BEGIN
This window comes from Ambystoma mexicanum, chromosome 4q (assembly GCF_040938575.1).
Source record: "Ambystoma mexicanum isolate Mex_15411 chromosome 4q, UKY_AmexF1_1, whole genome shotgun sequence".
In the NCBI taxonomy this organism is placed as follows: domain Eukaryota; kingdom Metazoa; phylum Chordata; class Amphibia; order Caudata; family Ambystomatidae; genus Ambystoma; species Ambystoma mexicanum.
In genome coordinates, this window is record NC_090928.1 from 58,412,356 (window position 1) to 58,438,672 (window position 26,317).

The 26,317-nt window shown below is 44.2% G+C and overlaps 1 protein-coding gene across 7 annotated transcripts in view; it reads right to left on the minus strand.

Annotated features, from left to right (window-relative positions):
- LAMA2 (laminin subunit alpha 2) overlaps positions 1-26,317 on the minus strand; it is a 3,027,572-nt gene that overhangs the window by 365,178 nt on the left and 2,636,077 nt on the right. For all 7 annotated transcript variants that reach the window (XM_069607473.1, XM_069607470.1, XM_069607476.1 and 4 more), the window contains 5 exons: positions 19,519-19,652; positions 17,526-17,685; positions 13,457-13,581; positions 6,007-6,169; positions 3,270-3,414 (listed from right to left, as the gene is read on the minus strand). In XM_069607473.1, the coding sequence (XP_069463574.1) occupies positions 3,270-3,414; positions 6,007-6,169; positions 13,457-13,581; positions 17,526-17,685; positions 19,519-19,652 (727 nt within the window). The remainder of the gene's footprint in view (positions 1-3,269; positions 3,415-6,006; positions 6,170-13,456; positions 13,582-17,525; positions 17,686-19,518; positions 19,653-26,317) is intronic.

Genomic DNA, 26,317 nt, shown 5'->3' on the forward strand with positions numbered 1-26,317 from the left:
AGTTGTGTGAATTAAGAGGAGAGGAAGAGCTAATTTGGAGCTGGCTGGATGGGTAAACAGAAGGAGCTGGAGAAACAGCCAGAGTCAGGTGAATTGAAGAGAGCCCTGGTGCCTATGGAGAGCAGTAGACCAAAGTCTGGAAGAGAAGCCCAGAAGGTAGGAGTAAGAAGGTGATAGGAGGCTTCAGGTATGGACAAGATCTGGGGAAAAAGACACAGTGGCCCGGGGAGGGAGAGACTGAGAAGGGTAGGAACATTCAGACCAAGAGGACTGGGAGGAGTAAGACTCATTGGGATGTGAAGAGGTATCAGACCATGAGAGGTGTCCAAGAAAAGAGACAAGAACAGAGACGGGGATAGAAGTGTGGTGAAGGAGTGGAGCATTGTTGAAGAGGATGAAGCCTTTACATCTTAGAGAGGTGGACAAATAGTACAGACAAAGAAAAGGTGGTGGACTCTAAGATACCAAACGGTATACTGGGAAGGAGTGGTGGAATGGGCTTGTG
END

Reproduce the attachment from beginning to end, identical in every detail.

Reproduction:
This window comes from Ambystoma mexicanum, chromosome 4q (assembly GCF_040938575.1).
Source record: "Ambystoma mexicanum isolate Mex_15411 chromosome 4q, UKY_AmexF1_1, whole genome shotgun sequence".
In the NCBI taxonomy this organism is placed as follows: domain Eukaryota; kingdom Metazoa; phylum Chordata; class Amphibia; order Caudata; family Ambystomatidae; genus Ambystoma; species Ambystoma mexicanum.
In genome coordinates, this window is record NC_090928.1 from 58,412,356 (window position 1) to 58,438,672 (window position 26,317).

The 26,317-nt window shown below is 44.2% G+C and overlaps 1 protein-coding gene across 7 annotated transcripts in view; it reads right to left on the minus strand.

Annotated features, from left to right (window-relative positions):
- LAMA2 (laminin subunit alpha 2) overlaps positions 1-26,317 on the minus strand; it is a 3,027,572-nt gene that overhangs the window by 365,178 nt on the left and 2,636,077 nt on the right. For all 7 annotated transcript variants that reach the window (XM_069607473.1, XM_069607470.1, XM_069607476.1 and 4 more), the window contains 5 exons: positions 19,519-19,652; positions 17,526-17,685; positions 13,457-13,581; positions 6,007-6,169; positions 3,270-3,414 (listed from right to left, as the gene is read on the minus strand). In XM_069607473.1, the coding sequence (XP_069463574.1) occupies positions 3,270-3,414; positions 6,007-6,169; positions 13,457-13,581; positions 17,526-17,685; positions 19,519-19,652 (727 nt within the window). The remainder of the gene's footprint in view (positions 1-3,269; positions 3,415-6,006; positions 6,170-13,456; positions 13,582-17,525; positions 17,686-19,518; positions 19,653-26,317) is intronic.

Genomic DNA, 26,317 nt, shown 5'->3' on the forward strand with positions numbered 1-26,317 from the left:
AGTTGTGTGAATTAAGAGGAGAGGAAGAGCTAATTTGGAGCTGGCTGGATGGGTAAACAGAAGGAGCTGGAGAAACAGCCAGAGTCAGGTGAATTGAAGAGAGCCCTGGTGCCTATGGAGAGCAGTAGACCAAAGTCTGGAAGAGAAGCCCAGAAGGTAGGAGTAAGAAGGTGATAGGAGGCTTCAGGTATGGACAAGATCTGGGGAAAAAGACACAGTGGCCCGGGGAGGGAGAGACTGAGAAGGGTAGGAACATTCAGACCAAGAGGACTGGGAGGAGTAAGACTCATTGGGATGTGAAGAGGTATCAGACCATGAGAGGTGTCCAAGAAAAGAGACAAGAACAGAGACGGGGATAGAAGTGTGGTGAAGGAGTGGAGCATTGTTGAAGAGGATGAAGCCTTTACATCTTAGAGAGGTGGACAAATAGTACAGACAAAGAAAAGGTGGTGGACTCTAAGATACCAAACGGTATACTGGGAAGGAGTGGTGGAATGGGCTTGTG